Winter is coming
"Winter is coming" said the weather forecast, as it has been saying for a few weeks here in southern Finland... but the problem is that winter never arrived. Finally I got fed up of waiting and decided to head north for a few days in search of deep snow and real winter rather than grey wet depression. My destination was Ruka, a skiing resort about 25km north of Kuusamo and about 40km south of the Arctic Circle... about an 850km drive from my home.
On my way I stopped for the night in the small city of Kajaani to break up the long drive, finding the interesting old church as I explored the city in the late evening. The following day I eventually completed the journey to Ruka and was happy to see that there was a good amount of snow in the area. It was already obvious from the drive that the trees, covered in an unfeasible amount of snow, would provide interesting subjects for photography. The days are very short at this time of year at this latitude but the light for photography is rather good, even when the sun is at its highest the light is not very harsh and the sunrise/sunset and the blue hours last for a long time.
Another bonus from photography point of view was the way the ski slopes were lit, the artificial lighting which is used for that purpose was not the harsh orange sodium lighting that you usually see in town centres but a much softer and slightly more pink light which resembled sunset colours, extending the sunset mood for many hours after the sun had departed.
I spent quite some time wondering around the area near the ski slopes as the twilight and the light from the ski slopes were made even nicer by thin low cloud. I had found the winter I was looking for.
The magical trees also looked great once it was truly dark, I ventured to the village again in the late evening after taking a dinner break.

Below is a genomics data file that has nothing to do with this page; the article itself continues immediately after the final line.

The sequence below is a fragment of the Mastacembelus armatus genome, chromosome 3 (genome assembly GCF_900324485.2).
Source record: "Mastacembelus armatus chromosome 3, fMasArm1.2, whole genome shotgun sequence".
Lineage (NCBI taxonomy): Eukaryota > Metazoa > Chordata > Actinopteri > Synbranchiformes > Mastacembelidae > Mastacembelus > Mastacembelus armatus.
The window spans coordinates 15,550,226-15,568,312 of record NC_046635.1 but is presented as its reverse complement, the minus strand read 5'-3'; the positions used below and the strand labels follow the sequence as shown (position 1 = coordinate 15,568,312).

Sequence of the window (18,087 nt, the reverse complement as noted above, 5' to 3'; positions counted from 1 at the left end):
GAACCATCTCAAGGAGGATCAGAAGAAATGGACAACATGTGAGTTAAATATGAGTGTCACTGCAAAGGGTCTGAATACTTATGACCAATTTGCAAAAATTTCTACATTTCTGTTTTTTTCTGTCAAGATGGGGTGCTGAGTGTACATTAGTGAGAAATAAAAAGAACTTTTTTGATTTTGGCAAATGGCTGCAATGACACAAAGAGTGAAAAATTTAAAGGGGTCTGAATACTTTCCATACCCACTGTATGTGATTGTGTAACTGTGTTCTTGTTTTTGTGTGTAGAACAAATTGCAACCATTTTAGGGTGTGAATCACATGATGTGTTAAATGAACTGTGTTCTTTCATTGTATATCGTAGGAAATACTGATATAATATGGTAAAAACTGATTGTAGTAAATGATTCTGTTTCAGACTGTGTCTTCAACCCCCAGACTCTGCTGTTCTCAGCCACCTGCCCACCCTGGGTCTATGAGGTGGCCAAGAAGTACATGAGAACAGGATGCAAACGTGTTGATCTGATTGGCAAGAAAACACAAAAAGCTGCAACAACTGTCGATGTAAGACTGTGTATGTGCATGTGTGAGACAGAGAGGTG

One difficulty caused by the short days is that there is not much time available to scout for good shooting locations. In summer photography trips you have a total of 3-4 hours per day of good light to shoot in with a 10 hour scouting gap in-between - this makes it quite easy to find new locations and travel to them ready for the action periods. In winter that gap just disappears and it is not so easy to get to know a new location.
On the second day (and first morning) of my short stay in Ruka I headed out on foot a couple of hours before the sunrise, picked a direction in which to walk and hoped for the best... I was at least treated to a beautiful morning walk.
My idea for the day was to visit Oulanka National Park, about 25 minutes drive north of Ruka, where I hoped that one of the trails would be passable without needing skis or snowshoes. My goal was to get to the rather photogenic rapids at Myllykoski and shoot them in full winter conditions.
The path to Myllykoski was passable, but not very easy. There is a fair amount of traffic on this route so a very narrow path through the snow was kept open, but if you put a foot to the side your leg was quickly enveloped in snow up to your knee. The main hazard was the occasional very steep sections. There are steps in place for these sections in the summer but they were in a curious condition, smooth icy slopes with a rail beside them. I wondered how they got to this state until I saw someone approaching in the other direction sliding down the slope using the rail to keep the speed to a minimum. All very clever... but for people wanting to go up the same steep slope this was quite a pain in the ass.